They’re good people, they’re excellent medical staff, they’re good friends. In these last few weeks when I’ve been working full time at Spring Glen and part time at Five Corners while using up my vacation and sick time I really have realized what a blessing it is to have a staff who knows how you work and whose skills you know and trust. I’m not going to say that I’ll never have that again, but if I manage to find that sort of synergy wherever I end up working for the rest of my career, I know that it’s going to take a hellova lot of time to build up. I’ll say it again. I’d have been happy to work at Five Corners for the rest of my working life. The current success of that practice was built largely with my (not mine alone, but mine nonetheless) effort and I resent the hell out of essentially being forced out because the company for whom I work was so damn inflexible. There are a number of people for whom this following curse will be relevant, they know who they are, but my friends let us all make the correct hand motions and do the correct dance steps while chanting: “MAY THE BIRD OF PARADISE HATCH A VULTURE IN YOUR NAVEL!”

Thank you.

I’m going to miss all of my peeps (they know who they are too) a whole lot.

Only slightly pickled (that last shot of tequila was a doozy) we managed to get home and in bed by (shudder) midnight much to the disapproval of the cat whose republican notions about bedtime have only become more solidified now that he gets to sleep with us.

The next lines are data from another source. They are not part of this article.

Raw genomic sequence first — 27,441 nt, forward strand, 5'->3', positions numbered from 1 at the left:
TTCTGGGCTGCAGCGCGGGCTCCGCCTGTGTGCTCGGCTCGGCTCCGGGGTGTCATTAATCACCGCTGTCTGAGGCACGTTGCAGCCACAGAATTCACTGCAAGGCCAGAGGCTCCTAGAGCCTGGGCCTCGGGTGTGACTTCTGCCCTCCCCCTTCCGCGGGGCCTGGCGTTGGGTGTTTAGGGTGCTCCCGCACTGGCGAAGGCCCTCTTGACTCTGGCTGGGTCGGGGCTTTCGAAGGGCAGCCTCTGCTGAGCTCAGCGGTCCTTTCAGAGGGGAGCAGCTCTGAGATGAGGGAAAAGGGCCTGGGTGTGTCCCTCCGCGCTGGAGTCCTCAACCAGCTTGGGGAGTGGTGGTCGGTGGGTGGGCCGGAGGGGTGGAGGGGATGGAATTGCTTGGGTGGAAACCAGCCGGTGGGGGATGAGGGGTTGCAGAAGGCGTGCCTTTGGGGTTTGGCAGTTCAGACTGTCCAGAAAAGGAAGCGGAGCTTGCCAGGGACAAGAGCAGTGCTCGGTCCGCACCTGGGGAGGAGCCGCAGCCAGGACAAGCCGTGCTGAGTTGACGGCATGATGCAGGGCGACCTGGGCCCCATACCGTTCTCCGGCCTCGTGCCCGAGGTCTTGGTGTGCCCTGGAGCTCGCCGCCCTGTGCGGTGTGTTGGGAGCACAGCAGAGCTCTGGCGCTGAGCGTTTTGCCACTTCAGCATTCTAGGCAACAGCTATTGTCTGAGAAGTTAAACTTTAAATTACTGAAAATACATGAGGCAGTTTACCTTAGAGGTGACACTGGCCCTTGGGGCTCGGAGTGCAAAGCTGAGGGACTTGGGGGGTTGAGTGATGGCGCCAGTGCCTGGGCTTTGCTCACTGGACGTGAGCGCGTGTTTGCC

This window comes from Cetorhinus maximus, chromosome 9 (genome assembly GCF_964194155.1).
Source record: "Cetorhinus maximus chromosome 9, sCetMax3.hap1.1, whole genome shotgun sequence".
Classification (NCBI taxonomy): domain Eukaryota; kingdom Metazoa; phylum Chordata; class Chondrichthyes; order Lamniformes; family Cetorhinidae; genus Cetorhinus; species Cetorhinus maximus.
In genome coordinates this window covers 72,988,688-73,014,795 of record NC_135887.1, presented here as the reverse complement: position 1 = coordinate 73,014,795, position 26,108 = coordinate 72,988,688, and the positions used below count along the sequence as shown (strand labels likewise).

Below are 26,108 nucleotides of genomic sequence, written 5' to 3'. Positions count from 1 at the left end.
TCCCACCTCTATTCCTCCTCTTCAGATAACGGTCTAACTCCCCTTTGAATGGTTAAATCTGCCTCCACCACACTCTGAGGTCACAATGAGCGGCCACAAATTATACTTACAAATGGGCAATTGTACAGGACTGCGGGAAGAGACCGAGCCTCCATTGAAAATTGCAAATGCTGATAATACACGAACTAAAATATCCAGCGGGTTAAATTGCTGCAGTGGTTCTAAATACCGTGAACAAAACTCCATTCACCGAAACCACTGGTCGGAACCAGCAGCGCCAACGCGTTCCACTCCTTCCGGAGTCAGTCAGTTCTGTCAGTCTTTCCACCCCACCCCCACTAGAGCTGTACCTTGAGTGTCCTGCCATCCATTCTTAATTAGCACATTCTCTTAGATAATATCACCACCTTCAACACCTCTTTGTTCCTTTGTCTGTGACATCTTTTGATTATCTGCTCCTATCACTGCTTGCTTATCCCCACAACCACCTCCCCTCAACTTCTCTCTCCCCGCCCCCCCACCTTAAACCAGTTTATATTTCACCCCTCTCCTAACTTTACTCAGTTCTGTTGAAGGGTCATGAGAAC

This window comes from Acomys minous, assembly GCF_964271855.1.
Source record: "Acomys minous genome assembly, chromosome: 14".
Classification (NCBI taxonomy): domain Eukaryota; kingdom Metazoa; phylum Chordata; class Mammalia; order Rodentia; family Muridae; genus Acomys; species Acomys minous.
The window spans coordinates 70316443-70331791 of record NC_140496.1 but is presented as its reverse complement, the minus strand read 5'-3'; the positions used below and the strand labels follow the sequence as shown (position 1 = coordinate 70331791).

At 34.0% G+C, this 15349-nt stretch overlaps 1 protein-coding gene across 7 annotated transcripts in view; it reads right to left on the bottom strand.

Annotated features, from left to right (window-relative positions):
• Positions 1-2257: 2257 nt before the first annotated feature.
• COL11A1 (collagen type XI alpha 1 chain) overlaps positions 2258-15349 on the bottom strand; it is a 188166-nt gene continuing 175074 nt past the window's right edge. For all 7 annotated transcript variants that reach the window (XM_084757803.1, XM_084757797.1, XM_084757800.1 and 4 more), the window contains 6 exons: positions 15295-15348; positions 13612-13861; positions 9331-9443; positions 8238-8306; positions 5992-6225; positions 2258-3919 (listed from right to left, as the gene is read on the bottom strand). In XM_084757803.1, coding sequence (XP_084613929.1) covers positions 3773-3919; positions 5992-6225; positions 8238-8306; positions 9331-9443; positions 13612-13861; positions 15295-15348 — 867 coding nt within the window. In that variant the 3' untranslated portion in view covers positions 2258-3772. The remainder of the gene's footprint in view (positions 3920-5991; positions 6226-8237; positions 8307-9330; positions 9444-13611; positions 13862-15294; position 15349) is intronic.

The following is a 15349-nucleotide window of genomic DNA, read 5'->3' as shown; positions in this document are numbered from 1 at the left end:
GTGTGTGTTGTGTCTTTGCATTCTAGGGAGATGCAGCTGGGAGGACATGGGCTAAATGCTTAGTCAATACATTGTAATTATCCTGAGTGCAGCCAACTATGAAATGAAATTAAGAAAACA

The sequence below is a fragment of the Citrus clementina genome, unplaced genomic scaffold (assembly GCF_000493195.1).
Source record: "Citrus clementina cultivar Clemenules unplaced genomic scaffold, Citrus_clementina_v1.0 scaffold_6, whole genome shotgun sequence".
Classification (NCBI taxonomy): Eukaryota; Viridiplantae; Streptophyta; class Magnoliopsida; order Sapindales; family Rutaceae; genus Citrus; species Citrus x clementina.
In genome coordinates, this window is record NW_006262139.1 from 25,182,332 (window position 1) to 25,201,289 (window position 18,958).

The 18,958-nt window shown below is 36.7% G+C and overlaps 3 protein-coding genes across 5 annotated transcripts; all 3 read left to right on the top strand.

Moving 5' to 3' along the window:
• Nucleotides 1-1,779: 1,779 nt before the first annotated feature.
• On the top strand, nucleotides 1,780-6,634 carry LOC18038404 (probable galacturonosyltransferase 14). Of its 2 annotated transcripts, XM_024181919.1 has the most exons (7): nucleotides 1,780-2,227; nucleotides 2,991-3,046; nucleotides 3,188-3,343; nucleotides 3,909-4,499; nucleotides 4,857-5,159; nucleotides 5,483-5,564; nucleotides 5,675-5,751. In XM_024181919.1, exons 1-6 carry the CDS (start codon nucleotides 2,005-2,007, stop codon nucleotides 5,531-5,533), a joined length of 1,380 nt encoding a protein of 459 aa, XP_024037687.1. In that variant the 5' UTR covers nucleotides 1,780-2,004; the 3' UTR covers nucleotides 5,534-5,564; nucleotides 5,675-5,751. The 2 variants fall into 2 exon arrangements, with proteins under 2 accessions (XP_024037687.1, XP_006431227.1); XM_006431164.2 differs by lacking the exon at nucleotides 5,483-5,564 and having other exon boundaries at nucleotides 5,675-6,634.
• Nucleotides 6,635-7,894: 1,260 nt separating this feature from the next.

Regardless of the time of year 0500 is really a miserable hour, but we did want to get to the airport early so we could hopefully change out our (presumably) miserable seat assignments.

Let me take this chance to rant a minor rant about Travelocity. I have come to the conclusion that Travelocity sucks balls. You can’t escape their e-mails, their prices (at least for the last two trips that I’ve scheduled through them) aren’t any better than those that I would get through the airlines’ websites, and they didn’t give us any seat assignments for our Seattle to Philly flight. When (three weeks after the tickets were purchased) I noticed the lack, the only seats that were left together were a middle and a window seat.
We tried consistently for about a month to change our seats, to upgrade our seats, or to….I don’t know, invoke some sort of deity to have them magically transmogrified into two bulkhead/exit row seats or at least two aisle seats, but nothing worked. Last ditch attempt was check in at the airport.
Which of course did not work. The flight was very full, there were no first class seats left and while we could have gotten two aisle seats one of them would have been in row 12 and the other in row 27. SIGH.